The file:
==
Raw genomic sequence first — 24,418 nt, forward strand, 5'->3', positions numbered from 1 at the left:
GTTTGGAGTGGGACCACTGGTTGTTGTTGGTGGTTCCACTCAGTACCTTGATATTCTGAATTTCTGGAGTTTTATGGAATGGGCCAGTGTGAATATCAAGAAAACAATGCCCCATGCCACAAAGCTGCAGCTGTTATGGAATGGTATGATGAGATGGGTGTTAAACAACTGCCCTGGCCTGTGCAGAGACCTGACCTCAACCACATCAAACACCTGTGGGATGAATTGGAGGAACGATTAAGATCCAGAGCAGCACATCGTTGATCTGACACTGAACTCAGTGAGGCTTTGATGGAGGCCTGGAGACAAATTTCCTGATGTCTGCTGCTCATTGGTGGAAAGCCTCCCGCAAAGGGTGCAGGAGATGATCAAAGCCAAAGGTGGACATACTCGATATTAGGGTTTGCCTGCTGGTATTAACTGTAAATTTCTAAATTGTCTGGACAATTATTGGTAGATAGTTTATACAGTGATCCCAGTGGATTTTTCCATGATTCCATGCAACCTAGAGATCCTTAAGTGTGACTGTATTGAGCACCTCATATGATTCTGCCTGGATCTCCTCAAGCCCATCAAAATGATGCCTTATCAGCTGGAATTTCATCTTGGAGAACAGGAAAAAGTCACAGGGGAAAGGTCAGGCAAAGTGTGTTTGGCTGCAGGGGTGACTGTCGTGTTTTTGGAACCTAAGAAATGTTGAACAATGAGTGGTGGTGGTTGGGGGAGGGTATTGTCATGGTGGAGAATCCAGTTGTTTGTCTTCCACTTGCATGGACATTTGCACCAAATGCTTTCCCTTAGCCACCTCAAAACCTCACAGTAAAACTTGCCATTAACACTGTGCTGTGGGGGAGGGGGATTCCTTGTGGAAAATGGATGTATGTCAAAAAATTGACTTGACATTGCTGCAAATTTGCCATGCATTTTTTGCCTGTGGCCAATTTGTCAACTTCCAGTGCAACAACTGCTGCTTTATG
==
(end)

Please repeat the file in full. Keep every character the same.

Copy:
Raw genomic sequence first — 24,418 nt, forward strand, 5'->3', positions numbered from 1 at the left:
GTTTGGAGTGGGACCACTGGTTGTTGTTGGTGGTTCCACTCAGTACCTTGATATTCTGAATTTCTGGAGTTTTATGGAATGGGCCAGTGTGAATATCAAGAAAACAATGCCCCATGCCACAAAGCTGCAGCTGTTATGGAATGGTATGATGAGATGGGTGTTAAACAACTGCCCTGGCCTGTGCAGAGACCTGACCTCAACCACATCAAACACCTGTGGGATGAATTGGAGGAACGATTAAGATCCAGAGCAGCACATCGTTGATCTGACACTGAACTCAGTGAGGCTTTGATGGAGGCCTGGAGACAAATTTCCTGATGTCTGCTGCTCATTGGTGGAAAGCCTCCCGCAAAGGGTGCAGGAGATGATCAAAGCCAAAGGTGGACATACTCGATATTAGGGTTTGCCTGCTGGTATTAACTGTAAATTTCTAAATTGTCTGGACAATTATTGGTAGATAGTTTATACAGTGATCCCAGTGGATTTTTCCATGATTCCATGCAACCTAGAGATCCTTAAGTGTGACTGTATTGAGCACCTCATATGATTCTGCCTGGATCTCCTCAAGCCCATCAAAATGATGCCTTATCAGCTGGAATTTCATCTTGGAGAACAGGAAAAAGTCACAGGGGAAAGGTCAGGCAAAGTGTGTTTGGCTGCAGGGGTGACTGTCGTGTTTTTGGAACCTAAGAAATGTTGAACAATGAGTGGTGGTGGTTGGGGGAGGGTATTGTCATGGTGGAGAATCCAGTTGTTTGTCTTCCACTTGCATGGACATTTGCACCAAATGCTTTCCCTTAGCCACCTCAAAACCTCACAGTAAAACTTGCCATTAACACTGTGCTGTGGGGGAGGGGGATTCCTTGTGGAAAATGGATGTATGTCAAAAAATTGACTTGACATTGCTGCAAATTTGCCATGCATTTTTTGCCTGTGGCCAATTTGTCAACTTCCAGTGCAACAACTGCTGCTTTATG